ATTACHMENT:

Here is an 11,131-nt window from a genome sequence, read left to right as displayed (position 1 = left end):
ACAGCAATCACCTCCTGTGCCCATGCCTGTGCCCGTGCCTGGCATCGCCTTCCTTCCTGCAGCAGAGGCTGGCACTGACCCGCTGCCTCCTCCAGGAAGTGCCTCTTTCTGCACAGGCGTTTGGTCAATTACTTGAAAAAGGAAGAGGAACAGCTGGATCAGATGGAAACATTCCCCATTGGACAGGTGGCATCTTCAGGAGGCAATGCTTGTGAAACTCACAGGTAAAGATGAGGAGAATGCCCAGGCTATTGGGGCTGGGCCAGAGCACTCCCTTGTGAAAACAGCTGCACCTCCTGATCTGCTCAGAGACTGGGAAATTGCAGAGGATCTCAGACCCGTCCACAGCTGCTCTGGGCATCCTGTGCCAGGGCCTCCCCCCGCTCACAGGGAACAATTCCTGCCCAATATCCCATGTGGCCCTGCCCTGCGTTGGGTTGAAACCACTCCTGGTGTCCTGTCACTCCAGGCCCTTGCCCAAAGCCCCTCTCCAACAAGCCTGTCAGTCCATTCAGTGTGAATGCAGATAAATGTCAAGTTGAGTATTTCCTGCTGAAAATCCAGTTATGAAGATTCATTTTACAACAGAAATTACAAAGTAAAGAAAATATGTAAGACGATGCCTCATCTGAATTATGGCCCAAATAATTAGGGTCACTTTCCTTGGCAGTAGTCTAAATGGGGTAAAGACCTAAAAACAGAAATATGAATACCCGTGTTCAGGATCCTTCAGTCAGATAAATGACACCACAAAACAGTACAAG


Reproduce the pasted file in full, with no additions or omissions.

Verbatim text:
Here is an 11,131-nt window from a genome sequence, read left to right as displayed (position 1 = left end):
ACAGCAATCACCTCCTGTGCCCATGCCTGTGCCCGTGCCTGGCATCGCCTTCCTTCCTGCAGCAGAGGCTGGCACTGACCCGCTGCCTCCTCCAGGAAGTGCCTCTTTCTGCACAGGCGTTTGGTCAATTACTTGAAAAAGGAAGAGGAACAGCTGGATCAGATGGAAACATTCCCCATTGGACAGGTGGCATCTTCAGGAGGCAATGCTTGTGAAACTCACAGGTAAAGATGAGGAGAATGCCCAGGCTATTGGGGCTGGGCCAGAGCACTCCCTTGTGAAAACAGCTGCACCTCCTGATCTGCTCAGAGACTGGGAAATTGCAGAGGATCTCAGACCCGTCCACAGCTGCTCTGGGCATCCTGTGCCAGGGCCTCCCCCCGCTCACAGGGAACAATTCCTGCCCAATATCCCATGTGGCCCTGCCCTGCGTTGGGTTGAAACCACTCCTGGTGTCCTGTCACTCCAGGCCCTTGCCCAAAGCCCCTCTCCAACAAGCCTGTCAGTCCATTCAGTGTGAATGCAGATAAATGTCAAGTTGAGTATTTCCTGCTGAAAATCCAGTTATGAAGATTCATTTTACAACAGAAATTACAAAGTAAAGAAAATATGTAAGACGATGCCTCATCTGAATTATGGCCCAAATAATTAGGGTCACTTTCCTTGGCAGTAGTCTAAATGGGGTAAAGACCTAAAAACAGAAATATGAATACCCGTGTTCAGGATCCTTCAGTCAGATAAATGACACCACAAAACAGTACAAG